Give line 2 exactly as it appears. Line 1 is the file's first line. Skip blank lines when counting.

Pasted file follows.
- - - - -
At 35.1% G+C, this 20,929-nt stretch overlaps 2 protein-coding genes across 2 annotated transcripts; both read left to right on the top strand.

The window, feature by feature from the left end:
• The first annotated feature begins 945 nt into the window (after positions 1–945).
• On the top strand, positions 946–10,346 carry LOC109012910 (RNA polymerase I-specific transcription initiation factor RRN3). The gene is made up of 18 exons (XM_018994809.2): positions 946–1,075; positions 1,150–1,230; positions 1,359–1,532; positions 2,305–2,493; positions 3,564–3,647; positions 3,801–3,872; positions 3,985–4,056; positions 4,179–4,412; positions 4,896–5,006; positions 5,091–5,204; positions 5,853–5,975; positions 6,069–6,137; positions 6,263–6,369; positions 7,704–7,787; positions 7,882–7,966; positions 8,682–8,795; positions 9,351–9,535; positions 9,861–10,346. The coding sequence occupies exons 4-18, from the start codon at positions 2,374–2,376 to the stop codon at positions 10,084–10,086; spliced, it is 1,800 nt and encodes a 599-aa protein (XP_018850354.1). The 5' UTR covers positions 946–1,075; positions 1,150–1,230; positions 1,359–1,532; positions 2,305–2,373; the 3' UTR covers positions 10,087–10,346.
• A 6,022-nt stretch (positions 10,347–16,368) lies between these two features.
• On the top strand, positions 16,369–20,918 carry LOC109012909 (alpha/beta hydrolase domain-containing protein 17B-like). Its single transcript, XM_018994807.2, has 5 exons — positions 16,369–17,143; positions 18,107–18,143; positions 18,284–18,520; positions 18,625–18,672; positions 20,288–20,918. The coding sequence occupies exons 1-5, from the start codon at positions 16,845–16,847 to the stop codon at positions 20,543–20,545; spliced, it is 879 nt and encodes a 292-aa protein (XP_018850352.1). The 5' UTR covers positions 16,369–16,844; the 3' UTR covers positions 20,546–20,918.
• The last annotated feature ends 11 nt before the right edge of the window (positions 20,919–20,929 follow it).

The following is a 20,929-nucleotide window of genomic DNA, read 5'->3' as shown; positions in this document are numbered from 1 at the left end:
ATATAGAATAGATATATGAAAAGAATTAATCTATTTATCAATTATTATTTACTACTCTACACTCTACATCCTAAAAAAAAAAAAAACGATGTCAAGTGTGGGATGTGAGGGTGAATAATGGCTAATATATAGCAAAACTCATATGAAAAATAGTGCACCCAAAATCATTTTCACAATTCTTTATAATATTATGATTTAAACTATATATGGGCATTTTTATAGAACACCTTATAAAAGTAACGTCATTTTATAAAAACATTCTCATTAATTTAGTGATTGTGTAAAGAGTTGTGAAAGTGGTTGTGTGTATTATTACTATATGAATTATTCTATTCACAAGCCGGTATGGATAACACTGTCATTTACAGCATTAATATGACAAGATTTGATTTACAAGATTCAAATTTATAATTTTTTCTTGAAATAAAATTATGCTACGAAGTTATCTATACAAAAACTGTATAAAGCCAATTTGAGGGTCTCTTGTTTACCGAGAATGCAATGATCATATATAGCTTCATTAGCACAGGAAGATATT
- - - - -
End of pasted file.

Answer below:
The window, feature by feature from the left end: